The Tax Year End is on the horizon

As the close of the tax year approaches, this is an excellent time to ensure your payroll data is up to date and review your employee records.  For example, are their home addresses up to date? Do you have NI numbers for everyone?  What about Dates of Birth?


During the tax year, many employees will have moved home and omitted to inform their employer and HMRC of their new address. Consequently, following the year end process, employers are often requested to produce revised P60’s showing the correct address which can be both time-consuming and irritating.  Until the end of this tax year, it is the employees’ responsibility to inform HMRC of any change of address; however, from 6th April 2015, HMRC will update the employee records following the FPS submission made each pay frequency, but, of course, this can only be actioned if the employee has remembered to inform the employer!


Whilst it is not essential to have NI numbers on the employee records within payroll, it will inevitably make life easier in the long run, when dealing with contribution enquiries and for identifying employees.  Employers can perform a National Insurance number trace via Form CA6855 available on HMRC website; however, most payroll software now provides this functionality within the system.


A correct Date of Birth is a critical piece of employee information and payroll systems should no longer allow employees to be set up on the system without it.  It has previously been common practice, that, should a Date of Birth not be provided, then a default Date of Birth has been used in order to set up the employee record.  However, going forward, this practice should no longer be operated, especially with Auto-Enrolment now under way as the Date of Birth is a trigger for assessing an employee’s eligibility to join the scheme. The employee’s birth date is equally important in ensuring they are paid at least the National Minimum Wage.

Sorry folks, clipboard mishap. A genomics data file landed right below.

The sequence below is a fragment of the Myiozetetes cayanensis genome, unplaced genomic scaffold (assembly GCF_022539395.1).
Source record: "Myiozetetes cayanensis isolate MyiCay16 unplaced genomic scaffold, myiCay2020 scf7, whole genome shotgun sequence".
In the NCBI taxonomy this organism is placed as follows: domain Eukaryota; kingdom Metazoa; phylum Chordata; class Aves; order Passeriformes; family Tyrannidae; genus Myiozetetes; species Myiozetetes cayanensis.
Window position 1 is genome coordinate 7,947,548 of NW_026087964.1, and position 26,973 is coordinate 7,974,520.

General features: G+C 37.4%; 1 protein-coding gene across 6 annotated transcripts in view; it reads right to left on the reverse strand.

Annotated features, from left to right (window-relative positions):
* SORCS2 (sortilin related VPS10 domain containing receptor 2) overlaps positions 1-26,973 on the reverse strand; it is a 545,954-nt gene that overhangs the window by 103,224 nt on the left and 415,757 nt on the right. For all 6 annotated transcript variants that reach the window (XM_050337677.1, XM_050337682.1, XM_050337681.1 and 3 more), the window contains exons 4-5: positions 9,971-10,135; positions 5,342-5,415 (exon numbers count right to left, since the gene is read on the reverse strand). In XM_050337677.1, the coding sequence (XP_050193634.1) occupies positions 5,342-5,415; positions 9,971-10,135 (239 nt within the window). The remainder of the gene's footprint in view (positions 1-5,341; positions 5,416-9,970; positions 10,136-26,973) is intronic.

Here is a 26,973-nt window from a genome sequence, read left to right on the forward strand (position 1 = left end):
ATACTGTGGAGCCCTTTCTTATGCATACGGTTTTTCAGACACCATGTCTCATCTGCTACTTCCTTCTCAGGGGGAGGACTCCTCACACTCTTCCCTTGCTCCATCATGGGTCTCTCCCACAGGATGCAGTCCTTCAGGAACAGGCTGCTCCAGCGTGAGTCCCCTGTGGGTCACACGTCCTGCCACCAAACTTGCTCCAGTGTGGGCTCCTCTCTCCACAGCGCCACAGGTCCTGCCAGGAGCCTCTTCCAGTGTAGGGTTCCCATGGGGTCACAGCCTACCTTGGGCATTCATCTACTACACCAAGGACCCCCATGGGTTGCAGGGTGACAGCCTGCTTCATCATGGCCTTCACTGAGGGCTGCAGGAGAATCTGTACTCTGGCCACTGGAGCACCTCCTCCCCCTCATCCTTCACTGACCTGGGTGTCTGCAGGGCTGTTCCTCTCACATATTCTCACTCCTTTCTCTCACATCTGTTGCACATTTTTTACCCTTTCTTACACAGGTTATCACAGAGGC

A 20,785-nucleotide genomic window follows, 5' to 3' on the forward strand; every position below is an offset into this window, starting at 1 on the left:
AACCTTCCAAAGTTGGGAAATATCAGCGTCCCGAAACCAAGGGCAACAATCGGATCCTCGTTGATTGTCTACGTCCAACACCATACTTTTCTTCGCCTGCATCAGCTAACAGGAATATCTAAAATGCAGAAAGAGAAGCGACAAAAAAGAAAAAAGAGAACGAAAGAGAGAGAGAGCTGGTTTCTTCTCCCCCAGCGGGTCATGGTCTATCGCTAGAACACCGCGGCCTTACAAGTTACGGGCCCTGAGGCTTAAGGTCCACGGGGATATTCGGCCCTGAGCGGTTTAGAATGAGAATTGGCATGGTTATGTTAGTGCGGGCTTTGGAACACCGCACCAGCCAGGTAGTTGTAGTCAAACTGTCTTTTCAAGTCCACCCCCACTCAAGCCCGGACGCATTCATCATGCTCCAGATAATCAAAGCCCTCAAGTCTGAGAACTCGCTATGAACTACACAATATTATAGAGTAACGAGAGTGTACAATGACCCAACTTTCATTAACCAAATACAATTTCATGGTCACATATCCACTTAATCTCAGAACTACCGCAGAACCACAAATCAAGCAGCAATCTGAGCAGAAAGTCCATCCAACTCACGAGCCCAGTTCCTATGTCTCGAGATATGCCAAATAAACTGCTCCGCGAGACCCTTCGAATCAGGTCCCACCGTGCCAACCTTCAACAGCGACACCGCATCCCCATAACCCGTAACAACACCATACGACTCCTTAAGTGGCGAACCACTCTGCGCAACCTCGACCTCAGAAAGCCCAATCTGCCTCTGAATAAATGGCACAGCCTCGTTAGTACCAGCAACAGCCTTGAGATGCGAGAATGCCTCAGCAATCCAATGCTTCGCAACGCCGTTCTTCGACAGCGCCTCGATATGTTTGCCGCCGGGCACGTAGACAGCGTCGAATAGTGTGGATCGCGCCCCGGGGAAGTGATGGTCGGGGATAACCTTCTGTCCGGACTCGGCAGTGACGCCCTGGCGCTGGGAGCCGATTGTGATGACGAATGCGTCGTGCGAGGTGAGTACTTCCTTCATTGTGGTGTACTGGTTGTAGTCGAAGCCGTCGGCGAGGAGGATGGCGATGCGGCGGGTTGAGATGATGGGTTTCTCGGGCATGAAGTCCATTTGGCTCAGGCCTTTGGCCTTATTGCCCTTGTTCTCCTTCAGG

On a slightly different note, banks introduced a switching service in September 2013 for their clients, whereby they will, within a space of seven days, transfer direct debits and standing orders to their new bank on their behalf under “The Current Account Switch Guarantee”.  They also offer to redirect to the new account, any incoming payments sent to the client’s old account by accident for a period of 13 months following the agreed switch date.


So how, does this affect payroll? It would appear that employees are failing to notify employers of the change of account for salary purposes and it is only when the 13 months come to a close and their salary does not reach their account that the problem is realised.  Although it is the employees’ responsibility to notify employers of changes of circumstances and details, surely, to avoid potential headaches and disgruntled employees, it would be beneficial to organise a procedure to ensure these circumstances do not arise, even if this is just by way of a simple comment on the employees’ payslips on a regular basis.


For more information, please contact Tracey Simpson.